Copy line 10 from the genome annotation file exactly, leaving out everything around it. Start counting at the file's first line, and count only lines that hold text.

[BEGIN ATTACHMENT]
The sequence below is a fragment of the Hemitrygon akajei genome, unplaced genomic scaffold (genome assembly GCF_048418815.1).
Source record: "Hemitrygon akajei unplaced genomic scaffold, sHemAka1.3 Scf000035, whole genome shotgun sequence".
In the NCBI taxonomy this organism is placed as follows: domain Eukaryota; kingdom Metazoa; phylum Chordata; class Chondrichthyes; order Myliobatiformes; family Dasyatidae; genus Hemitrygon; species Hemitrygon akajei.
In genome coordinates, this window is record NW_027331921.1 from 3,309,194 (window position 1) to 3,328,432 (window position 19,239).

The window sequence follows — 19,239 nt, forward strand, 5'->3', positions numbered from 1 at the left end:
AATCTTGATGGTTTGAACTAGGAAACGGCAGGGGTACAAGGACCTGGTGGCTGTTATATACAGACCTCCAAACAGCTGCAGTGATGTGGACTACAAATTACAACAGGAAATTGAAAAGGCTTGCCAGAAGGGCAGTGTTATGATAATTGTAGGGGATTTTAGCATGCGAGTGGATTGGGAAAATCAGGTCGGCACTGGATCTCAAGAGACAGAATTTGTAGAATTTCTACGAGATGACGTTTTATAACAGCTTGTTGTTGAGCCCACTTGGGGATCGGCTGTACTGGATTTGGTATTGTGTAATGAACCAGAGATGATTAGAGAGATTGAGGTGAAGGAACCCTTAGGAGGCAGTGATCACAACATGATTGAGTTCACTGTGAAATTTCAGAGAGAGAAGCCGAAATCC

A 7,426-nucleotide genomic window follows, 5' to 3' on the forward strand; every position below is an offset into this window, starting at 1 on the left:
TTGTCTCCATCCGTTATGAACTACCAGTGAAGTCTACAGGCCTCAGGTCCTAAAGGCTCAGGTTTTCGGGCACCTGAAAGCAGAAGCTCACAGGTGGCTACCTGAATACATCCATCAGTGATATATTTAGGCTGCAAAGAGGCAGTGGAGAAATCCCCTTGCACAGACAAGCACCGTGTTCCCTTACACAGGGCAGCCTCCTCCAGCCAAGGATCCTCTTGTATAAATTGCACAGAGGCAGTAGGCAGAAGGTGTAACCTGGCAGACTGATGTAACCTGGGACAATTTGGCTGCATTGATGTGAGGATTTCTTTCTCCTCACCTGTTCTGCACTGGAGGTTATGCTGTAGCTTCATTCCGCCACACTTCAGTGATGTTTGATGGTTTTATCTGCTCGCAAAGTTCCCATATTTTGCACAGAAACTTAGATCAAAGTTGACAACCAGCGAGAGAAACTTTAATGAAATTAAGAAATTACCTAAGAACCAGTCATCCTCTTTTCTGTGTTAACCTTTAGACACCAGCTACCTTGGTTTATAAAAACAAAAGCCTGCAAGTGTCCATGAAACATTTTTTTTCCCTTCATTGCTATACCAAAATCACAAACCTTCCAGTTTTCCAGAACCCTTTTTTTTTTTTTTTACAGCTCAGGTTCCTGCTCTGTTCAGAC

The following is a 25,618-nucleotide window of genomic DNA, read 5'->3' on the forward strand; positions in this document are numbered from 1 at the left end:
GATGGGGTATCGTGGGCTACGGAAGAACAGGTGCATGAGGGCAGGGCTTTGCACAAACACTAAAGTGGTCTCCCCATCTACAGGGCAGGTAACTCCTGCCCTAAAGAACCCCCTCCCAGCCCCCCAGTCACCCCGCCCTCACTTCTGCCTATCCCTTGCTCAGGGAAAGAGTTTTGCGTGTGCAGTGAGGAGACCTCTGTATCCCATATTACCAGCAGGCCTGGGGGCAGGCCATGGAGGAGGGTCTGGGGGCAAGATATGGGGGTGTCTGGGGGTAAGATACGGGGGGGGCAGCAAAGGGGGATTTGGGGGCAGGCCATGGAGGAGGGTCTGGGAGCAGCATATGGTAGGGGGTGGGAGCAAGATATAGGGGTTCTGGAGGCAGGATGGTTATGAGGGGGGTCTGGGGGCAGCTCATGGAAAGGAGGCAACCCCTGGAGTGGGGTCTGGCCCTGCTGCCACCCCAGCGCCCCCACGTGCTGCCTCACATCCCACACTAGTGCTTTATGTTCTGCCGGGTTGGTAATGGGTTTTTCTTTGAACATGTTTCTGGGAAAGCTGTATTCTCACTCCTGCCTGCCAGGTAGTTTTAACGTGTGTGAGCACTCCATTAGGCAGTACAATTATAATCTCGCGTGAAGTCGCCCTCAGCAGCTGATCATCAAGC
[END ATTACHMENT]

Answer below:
GATGGGGTATCGTGGGCTACGGAAGAACAGGTGCATGAGGGCAGGGCTTTGCACAAACACTAAAGTGGTCTCCCCATCTACAGGGCAGGTAACTCCTGCCCTAAAGAACCCCCTCCCAGCCCCCCAGTCACCCCGCCCTCACTTCTGCCTATCCCTTGCTCAGGGAAAGAGTTTTGCGTGTGCAGTGAGGAGACCTCTGTATCCCATATTACCAGCAGGCCTGGGGGCAGGCCATGGAGGAGGGTCTGGGGGCAAGATATGGGGGTGTCTGGGGGTAAGATACGGGGGGGGCAGCAAAGGGGGATTTGGGGGCAGGCCATGGAGGAGGGTCTGGGAGCAGCATATGGTAGGGGGTGGGAGCAAGATATAGGGGTTCTGGAGGCAGGATGGTTATGAGGGGGGTCTGGGGGCAGCTCATGGAAAGGAGGCAACCCCTGGAGTGGGGTCTGGCCCTGCTGCCACCCCAGCGCCCCCACGTGCTGCCTCACATCCCACACTAGTGCTTTATGTTCTGCCGGGTTGGTAATGGGTTTTTCTTTGAACATGTTTCTGGGAAAGCTGTATTCTCACTCCTGCCTGCCAGGTAGTTTTAACGTGTGTGAGCACTCCATTAGGCAGTACAATTATAATCTCGCGTGAAGTCGCCCTCAGCAGCTGATCATCAAGC